Is Jesus proposing marriage to her?

Well, kind of, yeah.

Jesus wants to be her husband—not in terms of human marriage, but in terms of God: Jesus is God and wants to be her heart’s desire. This spousal language is used all throughout the Old and New Testaments: in the Old Testament, to take just one of many examples, God promises Israel that she will be called “espoused” and will be called His bride (cf. Isaiah 62). In the New Testament, Jesus refers to Himself often as the bridegroom (Mt 9:15; Lk 5:35, etc). And even heaven is referred to as the wedding feast of the lamb (Revelatin 19:7)—all of which implies that someone is getting married (hence the wedding feast). And that marriage is between God and us.

This is why Jesus begins the conversation by saying, “Give me a drink.” Jesus is not simply asking for a glass of water (he is—he is probably thirsty). But more, however, He is asking for the Samaritan woman’s love. Indeed, He thirsts for all of our love!

This is why, on Good Friday, we will see Jesus make this request again, but from the Cross when He cries out, saying “I thirst.” For water? for vinegar? No. For love! God thirsts for our love!

*          *          *

Yet, so wonderfully, it is the woman who is also thirsting. Yes, she is thirsting for water. But more, she is thirsting for God. We see this in two ways:

First, we see it in how many husbands she has had. She has been restless; her heart longing for love; to fill that God-sized-hole in her heart… But she has been doing so with men. The jug that is empty is just like her heart and she longs to be filled!

Second, we see it in her words. She says:

I know that the Messiah is coming, the one called the Christ: 
when he comes, he will tell us everything.

She, too, is longing for the Messiah. To which, Jesus replies:

I am he, the one speaking with you.

“I am your heart’s desire,” Jesus is saying. “I am the living waters which you seek. I am the one who will bring fulfillment to your restless life! I will satisfy your life’s deepest thirsts.”

He will do so, quite literally, when, on the Cross, His heart is pierced with a lance, and blood and water pour forth—blood and water which point to Baptism and the Eucharist. (For, on the night before He died, He took a chalice and said, “Take this, all of you, and drink from it. For this is the chalice of my blood…”)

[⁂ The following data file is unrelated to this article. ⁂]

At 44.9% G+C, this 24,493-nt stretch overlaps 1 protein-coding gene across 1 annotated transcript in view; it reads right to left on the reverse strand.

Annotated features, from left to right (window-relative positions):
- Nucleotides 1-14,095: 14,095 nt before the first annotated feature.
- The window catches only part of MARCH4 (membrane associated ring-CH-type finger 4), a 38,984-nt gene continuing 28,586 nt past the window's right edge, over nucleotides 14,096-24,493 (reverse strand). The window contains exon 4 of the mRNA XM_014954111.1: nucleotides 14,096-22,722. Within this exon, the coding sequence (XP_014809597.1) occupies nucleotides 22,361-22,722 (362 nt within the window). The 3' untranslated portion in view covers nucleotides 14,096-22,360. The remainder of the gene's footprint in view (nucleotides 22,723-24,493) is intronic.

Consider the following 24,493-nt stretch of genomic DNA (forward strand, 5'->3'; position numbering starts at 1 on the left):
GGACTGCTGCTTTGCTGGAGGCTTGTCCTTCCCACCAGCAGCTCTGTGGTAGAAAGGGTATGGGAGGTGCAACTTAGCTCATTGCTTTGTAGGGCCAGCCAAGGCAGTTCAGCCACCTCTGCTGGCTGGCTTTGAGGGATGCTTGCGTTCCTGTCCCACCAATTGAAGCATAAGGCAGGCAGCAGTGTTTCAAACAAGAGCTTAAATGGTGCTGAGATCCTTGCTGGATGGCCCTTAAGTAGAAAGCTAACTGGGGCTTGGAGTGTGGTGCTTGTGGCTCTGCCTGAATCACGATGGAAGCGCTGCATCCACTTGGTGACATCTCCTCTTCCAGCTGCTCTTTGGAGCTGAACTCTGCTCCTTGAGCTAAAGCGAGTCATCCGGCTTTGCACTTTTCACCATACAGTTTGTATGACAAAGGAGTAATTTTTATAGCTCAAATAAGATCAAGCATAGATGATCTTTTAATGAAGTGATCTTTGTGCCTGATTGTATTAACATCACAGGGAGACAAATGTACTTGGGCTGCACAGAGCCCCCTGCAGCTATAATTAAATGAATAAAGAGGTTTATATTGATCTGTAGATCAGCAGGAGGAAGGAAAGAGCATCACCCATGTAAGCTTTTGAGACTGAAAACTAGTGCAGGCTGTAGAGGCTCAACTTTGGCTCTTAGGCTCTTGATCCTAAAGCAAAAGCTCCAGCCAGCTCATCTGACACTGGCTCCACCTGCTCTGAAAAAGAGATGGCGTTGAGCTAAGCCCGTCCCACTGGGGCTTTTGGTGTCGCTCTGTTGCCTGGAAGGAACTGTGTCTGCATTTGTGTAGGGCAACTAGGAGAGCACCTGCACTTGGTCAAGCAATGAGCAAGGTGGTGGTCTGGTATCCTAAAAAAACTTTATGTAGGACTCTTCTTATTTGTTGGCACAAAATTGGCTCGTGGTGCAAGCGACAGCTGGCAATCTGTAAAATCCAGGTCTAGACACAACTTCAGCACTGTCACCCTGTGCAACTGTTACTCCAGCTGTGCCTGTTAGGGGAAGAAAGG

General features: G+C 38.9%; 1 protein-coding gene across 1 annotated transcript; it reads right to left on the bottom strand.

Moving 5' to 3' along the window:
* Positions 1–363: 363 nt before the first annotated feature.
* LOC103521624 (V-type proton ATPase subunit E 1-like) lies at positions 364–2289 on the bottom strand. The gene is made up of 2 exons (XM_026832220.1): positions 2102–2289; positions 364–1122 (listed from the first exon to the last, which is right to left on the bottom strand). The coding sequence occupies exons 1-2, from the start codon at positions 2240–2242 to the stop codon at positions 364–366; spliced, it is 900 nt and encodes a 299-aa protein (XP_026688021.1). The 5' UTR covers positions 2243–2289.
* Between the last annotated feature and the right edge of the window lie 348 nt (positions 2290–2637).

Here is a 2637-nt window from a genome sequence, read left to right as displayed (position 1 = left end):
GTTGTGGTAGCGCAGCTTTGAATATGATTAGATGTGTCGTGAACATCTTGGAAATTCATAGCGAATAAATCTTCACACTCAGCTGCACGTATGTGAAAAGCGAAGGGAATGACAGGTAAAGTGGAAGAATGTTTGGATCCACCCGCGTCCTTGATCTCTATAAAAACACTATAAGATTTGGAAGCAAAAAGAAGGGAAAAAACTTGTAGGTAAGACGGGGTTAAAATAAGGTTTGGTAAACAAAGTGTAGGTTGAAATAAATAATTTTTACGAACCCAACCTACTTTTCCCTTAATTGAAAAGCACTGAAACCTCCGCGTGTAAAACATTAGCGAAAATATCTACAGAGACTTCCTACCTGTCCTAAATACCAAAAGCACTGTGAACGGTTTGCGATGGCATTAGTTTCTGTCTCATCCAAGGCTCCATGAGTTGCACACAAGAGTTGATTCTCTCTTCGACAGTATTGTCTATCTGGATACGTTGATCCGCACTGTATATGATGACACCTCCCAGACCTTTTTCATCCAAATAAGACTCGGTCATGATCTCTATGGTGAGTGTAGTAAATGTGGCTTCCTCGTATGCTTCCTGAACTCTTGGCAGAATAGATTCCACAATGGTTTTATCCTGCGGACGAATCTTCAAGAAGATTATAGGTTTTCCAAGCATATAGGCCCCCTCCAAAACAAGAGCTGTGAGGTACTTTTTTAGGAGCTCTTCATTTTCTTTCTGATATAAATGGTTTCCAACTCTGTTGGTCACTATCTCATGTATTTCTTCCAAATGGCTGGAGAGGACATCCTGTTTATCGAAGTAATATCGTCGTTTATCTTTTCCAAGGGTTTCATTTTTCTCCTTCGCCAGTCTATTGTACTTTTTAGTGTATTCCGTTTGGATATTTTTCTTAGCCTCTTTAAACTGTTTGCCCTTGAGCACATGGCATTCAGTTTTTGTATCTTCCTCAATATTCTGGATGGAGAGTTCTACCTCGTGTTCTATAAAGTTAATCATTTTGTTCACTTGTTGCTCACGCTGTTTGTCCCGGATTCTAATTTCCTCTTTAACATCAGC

And about Baptism:

whoever drinks the water I shall give will never thirst; 
the water I shall give will become in him

a spring of water welling up to eternal life.

This will all pour forth from the heart of Jesus—the very place of love, saying: “This is how much I love you! I give you all that I am, all from my heart—it is all yours!”

There is a divine marriage there. The two become one flesh: Jesus offers His flesh and blood on the Cross and in the Eucharist so that our flesh and blood may become one with Him.

*          *          *

After hearing this, the Samaritan’s life is changed. She immediately goes and evangelizes her town. They believed “because of the word of the woman who testified.” She brings her entire town to meet Jesus and they are converted!

And that’s what you will do, too! It is not enough that you are just going to receive the Sacraments here. If we truly know and believe Who is here, then how could we not tell others, pull them by the arms of their coats and say, “Come! I want to show you whom I have met!”

And they will believe you. Because you will be full. That pagan lifestyle with all its husbands—it will be behind you. Your life will be different. And they will notice.

They may even notice that you left the bucket at the well. Because your heart has discovered the living waters.

*          *          *

Brothers and sisters, let us pray for these in RCIA. And also for ourselves: that we all may meet Christ again and be filled. That we may know how much He loves us and bring all those we meet to this well of divine, thirst-quenching love!